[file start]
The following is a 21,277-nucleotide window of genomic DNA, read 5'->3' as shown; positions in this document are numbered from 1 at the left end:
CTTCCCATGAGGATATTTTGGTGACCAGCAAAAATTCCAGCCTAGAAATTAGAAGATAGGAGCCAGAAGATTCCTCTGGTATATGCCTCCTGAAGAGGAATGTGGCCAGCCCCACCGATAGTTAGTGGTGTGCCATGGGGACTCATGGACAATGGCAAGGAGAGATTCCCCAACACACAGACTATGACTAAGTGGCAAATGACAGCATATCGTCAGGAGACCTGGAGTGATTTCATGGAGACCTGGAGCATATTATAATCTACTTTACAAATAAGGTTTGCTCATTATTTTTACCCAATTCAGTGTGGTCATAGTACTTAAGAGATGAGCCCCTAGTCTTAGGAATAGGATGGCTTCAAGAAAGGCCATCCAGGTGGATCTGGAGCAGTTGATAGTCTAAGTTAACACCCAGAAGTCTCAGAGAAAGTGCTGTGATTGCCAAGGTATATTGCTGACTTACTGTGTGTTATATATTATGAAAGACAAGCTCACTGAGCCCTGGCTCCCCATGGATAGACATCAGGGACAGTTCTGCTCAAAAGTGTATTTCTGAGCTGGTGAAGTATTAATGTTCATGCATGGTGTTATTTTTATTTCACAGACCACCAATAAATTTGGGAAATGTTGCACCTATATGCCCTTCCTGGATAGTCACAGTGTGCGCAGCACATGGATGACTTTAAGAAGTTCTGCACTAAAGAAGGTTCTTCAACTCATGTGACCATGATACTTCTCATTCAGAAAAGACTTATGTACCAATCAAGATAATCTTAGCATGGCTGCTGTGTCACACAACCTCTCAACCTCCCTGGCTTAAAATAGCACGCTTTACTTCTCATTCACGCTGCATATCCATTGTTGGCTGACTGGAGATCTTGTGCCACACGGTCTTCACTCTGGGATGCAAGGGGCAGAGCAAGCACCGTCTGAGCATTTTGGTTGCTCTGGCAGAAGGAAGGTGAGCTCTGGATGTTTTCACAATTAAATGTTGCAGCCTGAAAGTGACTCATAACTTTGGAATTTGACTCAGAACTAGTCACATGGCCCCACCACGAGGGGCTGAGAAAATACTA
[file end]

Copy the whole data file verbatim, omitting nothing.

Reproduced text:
The following is a 21,277-nucleotide window of genomic DNA, read 5'->3' as shown; positions in this document are numbered from 1 at the left end:
CTTCCCATGAGGATATTTTGGTGACCAGCAAAAATTCCAGCCTAGAAATTAGAAGATAGGAGCCAGAAGATTCCTCTGGTATATGCCTCCTGAAGAGGAATGTGGCCAGCCCCACCGATAGTTAGTGGTGTGCCATGGGGACTCATGGACAATGGCAAGGAGAGATTCCCCAACACACAGACTATGACTAAGTGGCAAATGACAGCATATCGTCAGGAGACCTGGAGTGATTTCATGGAGACCTGGAGCATATTATAATCTACTTTACAAATAAGGTTTGCTCATTATTTTTACCCAATTCAGTGTGGTCATAGTACTTAAGAGATGAGCCCCTAGTCTTAGGAATAGGATGGCTTCAAGAAAGGCCATCCAGGTGGATCTGGAGCAGTTGATAGTCTAAGTTAACACCCAGAAGTCTCAGAGAAAGTGCTGTGATTGCCAAGGTATATTGCTGACTTACTGTGTGTTATATATTATGAAAGACAAGCTCACTGAGCCCTGGCTCCCCATGGATAGACATCAGGGACAGTTCTGCTCAAAAGTGTATTTCTGAGCTGGTGAAGTATTAATGTTCATGCATGGTGTTATTTTTATTTCACAGACCACCAATAAATTTGGGAAATGTTGCACCTATATGCCCTTCCTGGATAGTCACAGTGTGCGCAGCACATGGATGACTTTAAGAAGTTCTGCACTAAAGAAGGTTCTTCAACTCATGTGACCATGATACTTCTCATTCAGAAAAGACTTATGTACCAATCAAGATAATCTTAGCATGGCTGCTGTGTCACACAACCTCTCAACCTCCCTGGCTTAAAATAGCACGCTTTACTTCTCATTCACGCTGCATATCCATTGTTGGCTGACTGGAGATCTTGTGCCACACGGTCTTCACTCTGGGATGCAAGGGGCAGAGCAAGCACCGTCTGAGCATTTTGGTTGCTCTGGCAGAAGGAAGGTGAGCTCTGGATGTTTTCACAATTAAATGTTGCAGCCTGAAAGTGACTCATAACTTTGGAATTTGACTCAGAACTAGTCACATGGCCCCACCACGAGGGGCTGAGAAAATACTA